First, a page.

I just saw a demonstration of a fairly intelligent, spider-like critter on CBS's David Letterman last night that was built from LEGO blocks. (One of LEGO's Mindstorm bots, to be exact.) The woman demonstrating the spider-bot for David said it was equipped with computer software components that controlled its movements.
Hmmm... Maybe I got it all wrong. Could it be that LEGO blocks are becoming more like our IT systems, versus the other way around, as we've been discussing and debating so furiously on this blogsite?
Jeff Nolan also picked up on this singularity, and made some astute observations (does he make any other kind?) on our recent discussions and debates around the LEGO block-SOA analogy:
"You really can’t spend 5 minutes in this business without someone saying 'it’s like LEGO blocks, you just plug them together!' and for the most part nobody ever objects because the truth is that we all WANT it to be that easy. Getting there is another issue…"
Here’s why it’s never going to be that easy, Jeff continues:
"LEGO blocks don’t have to pass information between each other and there is no requirement that they be sequenced in any particular order. In other words, the beauty of LEGO blocks is that they are fully compartmentalized and you can click two 2×2 blocks to a 2×4 and it works the same way was two 2×4s, and if you want to use a pair of blue vs. 1 green and 1 red, well that’s cool."
Jeff observes the fact that Mindstorm LEGOs are indeed complex systems in and of themselves, but notes that LEGO doesn't have to worry about upgrading a legacy customer base to its new high-tech bot world. (Hey, what about me?)
And, there's the fact that Mindstorm is a $250 LEGO package, Jeff points out -- "so maybe it’s looking more like enterprise software after all?"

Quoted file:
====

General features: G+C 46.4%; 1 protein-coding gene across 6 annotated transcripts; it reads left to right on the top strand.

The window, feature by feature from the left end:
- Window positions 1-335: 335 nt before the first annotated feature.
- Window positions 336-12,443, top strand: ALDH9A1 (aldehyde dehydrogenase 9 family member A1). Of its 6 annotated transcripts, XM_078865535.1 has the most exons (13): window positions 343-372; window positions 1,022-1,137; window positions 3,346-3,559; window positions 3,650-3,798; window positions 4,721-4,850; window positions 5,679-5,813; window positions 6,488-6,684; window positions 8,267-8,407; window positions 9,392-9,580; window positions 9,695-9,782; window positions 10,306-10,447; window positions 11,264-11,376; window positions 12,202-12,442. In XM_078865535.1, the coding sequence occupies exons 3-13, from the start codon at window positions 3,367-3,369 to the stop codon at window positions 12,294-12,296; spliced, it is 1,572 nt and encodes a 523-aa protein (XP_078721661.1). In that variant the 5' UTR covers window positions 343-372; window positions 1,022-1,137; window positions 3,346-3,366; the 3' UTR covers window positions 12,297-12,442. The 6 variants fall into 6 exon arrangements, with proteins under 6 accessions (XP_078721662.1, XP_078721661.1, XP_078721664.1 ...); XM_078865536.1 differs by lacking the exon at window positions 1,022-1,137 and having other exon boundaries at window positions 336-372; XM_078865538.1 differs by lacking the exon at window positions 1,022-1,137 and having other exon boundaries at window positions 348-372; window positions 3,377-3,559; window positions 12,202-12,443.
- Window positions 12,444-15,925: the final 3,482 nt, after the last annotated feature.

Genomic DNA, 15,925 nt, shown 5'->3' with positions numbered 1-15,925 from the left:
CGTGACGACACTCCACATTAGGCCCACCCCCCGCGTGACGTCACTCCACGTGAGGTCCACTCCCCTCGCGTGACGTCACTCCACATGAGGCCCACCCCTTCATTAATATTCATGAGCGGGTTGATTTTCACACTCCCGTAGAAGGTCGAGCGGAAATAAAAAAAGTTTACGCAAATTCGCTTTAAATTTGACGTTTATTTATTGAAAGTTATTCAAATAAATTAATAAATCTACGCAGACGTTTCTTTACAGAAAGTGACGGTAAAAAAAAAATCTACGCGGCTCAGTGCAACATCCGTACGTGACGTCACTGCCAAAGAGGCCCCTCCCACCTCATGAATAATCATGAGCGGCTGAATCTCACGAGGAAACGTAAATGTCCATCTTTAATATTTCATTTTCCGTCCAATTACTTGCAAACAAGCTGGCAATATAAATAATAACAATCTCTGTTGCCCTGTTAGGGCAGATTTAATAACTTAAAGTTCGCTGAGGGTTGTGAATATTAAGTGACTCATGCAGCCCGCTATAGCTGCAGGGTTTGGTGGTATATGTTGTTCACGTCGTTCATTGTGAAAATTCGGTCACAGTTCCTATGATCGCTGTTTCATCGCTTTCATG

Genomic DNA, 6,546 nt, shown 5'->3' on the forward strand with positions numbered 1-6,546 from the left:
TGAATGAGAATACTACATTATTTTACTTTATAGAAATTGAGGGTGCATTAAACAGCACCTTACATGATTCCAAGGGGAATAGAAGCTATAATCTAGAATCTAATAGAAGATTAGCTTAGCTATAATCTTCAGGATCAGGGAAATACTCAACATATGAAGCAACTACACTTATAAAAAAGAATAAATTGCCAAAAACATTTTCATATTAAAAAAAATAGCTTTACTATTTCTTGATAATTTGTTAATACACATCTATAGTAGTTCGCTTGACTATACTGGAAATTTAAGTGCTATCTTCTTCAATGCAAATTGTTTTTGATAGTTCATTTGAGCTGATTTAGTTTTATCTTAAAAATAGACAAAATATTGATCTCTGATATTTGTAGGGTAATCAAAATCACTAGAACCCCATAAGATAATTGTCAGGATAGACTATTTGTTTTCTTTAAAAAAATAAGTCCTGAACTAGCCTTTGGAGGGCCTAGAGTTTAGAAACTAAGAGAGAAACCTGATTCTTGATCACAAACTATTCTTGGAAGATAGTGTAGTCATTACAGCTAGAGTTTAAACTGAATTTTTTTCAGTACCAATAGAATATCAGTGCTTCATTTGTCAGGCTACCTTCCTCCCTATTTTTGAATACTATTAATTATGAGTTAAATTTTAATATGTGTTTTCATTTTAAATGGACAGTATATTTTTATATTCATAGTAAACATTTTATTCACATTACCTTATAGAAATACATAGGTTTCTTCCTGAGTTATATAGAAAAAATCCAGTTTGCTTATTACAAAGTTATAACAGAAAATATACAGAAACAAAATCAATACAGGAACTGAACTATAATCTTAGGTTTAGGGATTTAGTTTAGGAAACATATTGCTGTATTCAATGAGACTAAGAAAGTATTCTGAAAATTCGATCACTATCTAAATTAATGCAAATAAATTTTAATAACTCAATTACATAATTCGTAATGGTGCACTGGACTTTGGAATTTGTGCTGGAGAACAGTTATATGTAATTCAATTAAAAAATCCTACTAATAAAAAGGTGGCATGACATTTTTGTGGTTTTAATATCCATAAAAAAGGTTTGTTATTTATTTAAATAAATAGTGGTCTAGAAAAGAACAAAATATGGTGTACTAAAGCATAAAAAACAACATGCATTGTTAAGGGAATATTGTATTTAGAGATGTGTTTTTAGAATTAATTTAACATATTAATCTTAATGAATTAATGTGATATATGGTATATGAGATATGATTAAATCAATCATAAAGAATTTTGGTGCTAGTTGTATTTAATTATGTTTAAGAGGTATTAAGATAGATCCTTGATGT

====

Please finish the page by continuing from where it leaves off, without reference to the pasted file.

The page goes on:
Gary So of WebMethods also picked up on this discussion, also observing that LEGO blocks have grown into more complex and sophisticated systems than they used to be. "The days of LEGO as simply a collection of blocks of different size and color are long gone," Gary wrote, observing that the company has moved to providing specialized, limited run editions. "Today's LEGO sets have specific themes and highly specialized parts."
The result is an inventory nightmare, with different types of pieces all over the place. "LEGO doesn't necessarily provide all that much reusability and keeping track of things can be a nightmare," Gary continues. "But you can build interesting things quickly and, once you figure out the mechanics, it's the same process over and over again. Plus, if you really want to, the standard interface means you can mix-and-match components. Hmmm... sounds just like SOA to me."
In the interest of full disclosure, LEGO did not pay me to blog about their products on this site. However, LEGOs were my hands-down favorite present from Santa, many Christmases ago. And still would be today, actually (but don't tell anybody).